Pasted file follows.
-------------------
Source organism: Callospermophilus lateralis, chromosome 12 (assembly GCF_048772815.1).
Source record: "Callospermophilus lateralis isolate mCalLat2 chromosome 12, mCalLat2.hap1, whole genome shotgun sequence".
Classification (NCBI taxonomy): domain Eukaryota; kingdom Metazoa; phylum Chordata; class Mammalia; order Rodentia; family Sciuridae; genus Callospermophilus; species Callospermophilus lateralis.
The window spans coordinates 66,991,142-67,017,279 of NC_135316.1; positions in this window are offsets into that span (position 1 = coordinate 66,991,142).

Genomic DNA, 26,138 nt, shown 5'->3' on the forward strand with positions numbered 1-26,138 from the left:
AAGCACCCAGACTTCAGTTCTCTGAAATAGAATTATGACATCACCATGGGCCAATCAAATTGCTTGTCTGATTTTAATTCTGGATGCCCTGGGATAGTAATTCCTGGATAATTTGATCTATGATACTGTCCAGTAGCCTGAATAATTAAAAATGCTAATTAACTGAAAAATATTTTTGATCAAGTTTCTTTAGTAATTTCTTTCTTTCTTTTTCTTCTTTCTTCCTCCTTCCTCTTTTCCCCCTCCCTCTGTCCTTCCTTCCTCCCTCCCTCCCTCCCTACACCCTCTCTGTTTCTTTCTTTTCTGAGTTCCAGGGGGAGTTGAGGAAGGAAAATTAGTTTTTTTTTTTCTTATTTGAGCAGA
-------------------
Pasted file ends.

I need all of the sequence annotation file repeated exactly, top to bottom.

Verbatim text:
Source organism: Callospermophilus lateralis, chromosome 12 (assembly GCF_048772815.1).
Source record: "Callospermophilus lateralis isolate mCalLat2 chromosome 12, mCalLat2.hap1, whole genome shotgun sequence".
Classification (NCBI taxonomy): domain Eukaryota; kingdom Metazoa; phylum Chordata; class Mammalia; order Rodentia; family Sciuridae; genus Callospermophilus; species Callospermophilus lateralis.
The window spans coordinates 66,991,142-67,017,279 of NC_135316.1; positions in this window are offsets into that span (position 1 = coordinate 66,991,142).

Genomic DNA, 26,138 nt, shown 5'->3' on the forward strand with positions numbered 1-26,138 from the left:
AAGCACCCAGACTTCAGTTCTCTGAAATAGAATTATGACATCACCATGGGCCAATCAAATTGCTTGTCTGATTTTAATTCTGGATGCCCTGGGATAGTAATTCCTGGATAATTTGATCTATGATACTGTCCAGTAGCCTGAATAATTAAAAATGCTAATTAACTGAAAAATATTTTTGATCAAGTTTCTTTAGTAATTTCTTTCTTTCTTTTTCTTCTTTCTTCCTCCTTCCTCTTTTCCCCCTCCCTCTGTCCTTCCTTCCTCCCTCCCTCCCTCCCTACACCCTCTCTGTTTCTTTCTTTTCTGAGTTCCAGGGGGAGTTGAGGAAGGAAAATTAGTTTTTTTTTTTCTTATTTGAGCAGA